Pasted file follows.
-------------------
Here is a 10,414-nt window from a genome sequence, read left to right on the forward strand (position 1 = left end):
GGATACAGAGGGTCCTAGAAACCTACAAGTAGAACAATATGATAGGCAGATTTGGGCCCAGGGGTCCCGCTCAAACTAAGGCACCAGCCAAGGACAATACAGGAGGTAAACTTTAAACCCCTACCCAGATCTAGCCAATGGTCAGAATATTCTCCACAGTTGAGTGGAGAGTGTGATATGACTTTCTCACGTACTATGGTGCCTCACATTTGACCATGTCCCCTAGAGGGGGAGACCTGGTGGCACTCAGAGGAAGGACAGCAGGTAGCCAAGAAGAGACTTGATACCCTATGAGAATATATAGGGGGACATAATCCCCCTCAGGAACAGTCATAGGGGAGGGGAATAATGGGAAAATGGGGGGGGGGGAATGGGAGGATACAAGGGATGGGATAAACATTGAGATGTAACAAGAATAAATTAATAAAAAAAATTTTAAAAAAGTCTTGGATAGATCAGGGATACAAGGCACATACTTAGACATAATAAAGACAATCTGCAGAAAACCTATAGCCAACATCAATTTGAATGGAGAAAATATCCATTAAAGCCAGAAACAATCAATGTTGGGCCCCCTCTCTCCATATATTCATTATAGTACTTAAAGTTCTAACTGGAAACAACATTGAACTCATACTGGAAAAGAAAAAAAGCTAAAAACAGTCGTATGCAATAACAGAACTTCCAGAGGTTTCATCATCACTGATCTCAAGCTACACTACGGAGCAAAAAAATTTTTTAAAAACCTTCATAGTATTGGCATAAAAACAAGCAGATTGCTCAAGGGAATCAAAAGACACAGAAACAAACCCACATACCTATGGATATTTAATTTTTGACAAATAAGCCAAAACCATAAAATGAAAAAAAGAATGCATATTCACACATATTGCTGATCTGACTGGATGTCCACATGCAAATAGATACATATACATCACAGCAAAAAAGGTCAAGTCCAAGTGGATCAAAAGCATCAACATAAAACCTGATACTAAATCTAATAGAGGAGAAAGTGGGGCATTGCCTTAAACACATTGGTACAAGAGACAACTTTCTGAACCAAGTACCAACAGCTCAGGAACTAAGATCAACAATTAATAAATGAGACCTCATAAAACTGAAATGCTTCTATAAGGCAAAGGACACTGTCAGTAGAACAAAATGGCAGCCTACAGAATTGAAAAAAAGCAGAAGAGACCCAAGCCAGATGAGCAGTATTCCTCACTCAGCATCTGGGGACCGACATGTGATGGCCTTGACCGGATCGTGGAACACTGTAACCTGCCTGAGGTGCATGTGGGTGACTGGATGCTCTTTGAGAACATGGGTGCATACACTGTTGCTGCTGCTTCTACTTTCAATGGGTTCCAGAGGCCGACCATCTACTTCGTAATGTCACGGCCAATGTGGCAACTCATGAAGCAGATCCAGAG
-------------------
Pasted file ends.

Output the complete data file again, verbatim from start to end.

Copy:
Here is a 10,414-nt window from a genome sequence, read left to right on the forward strand (position 1 = left end):
GGATACAGAGGGTCCTAGAAACCTACAAGTAGAACAATATGATAGGCAGATTTGGGCCCAGGGGTCCCGCTCAAACTAAGGCACCAGCCAAGGACAATACAGGAGGTAAACTTTAAACCCCTACCCAGATCTAGCCAATGGTCAGAATATTCTCCACAGTTGAGTGGAGAGTGTGATATGACTTTCTCACGTACTATGGTGCCTCACATTTGACCATGTCCCCTAGAGGGGGAGACCTGGTGGCACTCAGAGGAAGGACAGCAGGTAGCCAAGAAGAGACTTGATACCCTATGAGAATATATAGGGGGACATAATCCCCCTCAGGAACAGTCATAGGGGAGGGGAATAATGGGAAAATGGGGGGGGGGGAATGGGAGGATACAAGGGATGGGATAAACATTGAGATGTAACAAGAATAAATTAATAAAAAAAATTTTAAAAAAGTCTTGGATAGATCAGGGATACAAGGCACATACTTAGACATAATAAAGACAATCTGCAGAAAACCTATAGCCAACATCAATTTGAATGGAGAAAATATCCATTAAAGCCAGAAACAATCAATGTTGGGCCCCCTCTCTCCATATATTCATTATAGTACTTAAAGTTCTAACTGGAAACAACATTGAACTCATACTGGAAAAGAAAAAAAGCTAAAAACAGTCGTATGCAATAACAGAACTTCCAGAGGTTTCATCATCACTGATCTCAAGCTACACTACGGAGCAAAAAAATTTTTTAAAAACCTTCATAGTATTGGCATAAAAACAAGCAGATTGCTCAAGGGAATCAAAAGACACAGAAACAAACCCACATACCTATGGATATTTAATTTTTGACAAATAAGCCAAAACCATAAAATGAAAAAAAGAATGCATATTCACACATATTGCTGATCTGACTGGATGTCCACATGCAAATAGATACATATACATCACAGCAAAAAAGGTCAAGTCCAAGTGGATCAAAAGCATCAACATAAAACCTGATACTAAATCTAATAGAGGAGAAAGTGGGGCATTGCCTTAAACACATTGGTACAAGAGACAACTTTCTGAACCAAGTACCAACAGCTCAGGAACTAAGATCAACAATTAATAAATGAGACCTCATAAAACTGAAATGCTTCTATAAGGCAAAGGACACTGTCAGTAGAACAAAATGGCAGCCTACAGAATTGAAAAAAAGCAGAAGAGACCCAAGCCAGATGAGCAGTATTCCTCACTCAGCATCTGGGGACCGACATGTGATGGCCTTGACCGGATCGTGGAACACTGTAACCTGCCTGAGGTGCATGTGGGTGACTGGATGCTCTTTGAGAACATGGGTGCATACACTGTTGCTGCTGCTTCTACTTTCAATGGGTTCCAGAGGCCGACCATCTACTTCGTAATGTCACGGCCAATGTGGCAACTCATGAAGCAGATCCAGAG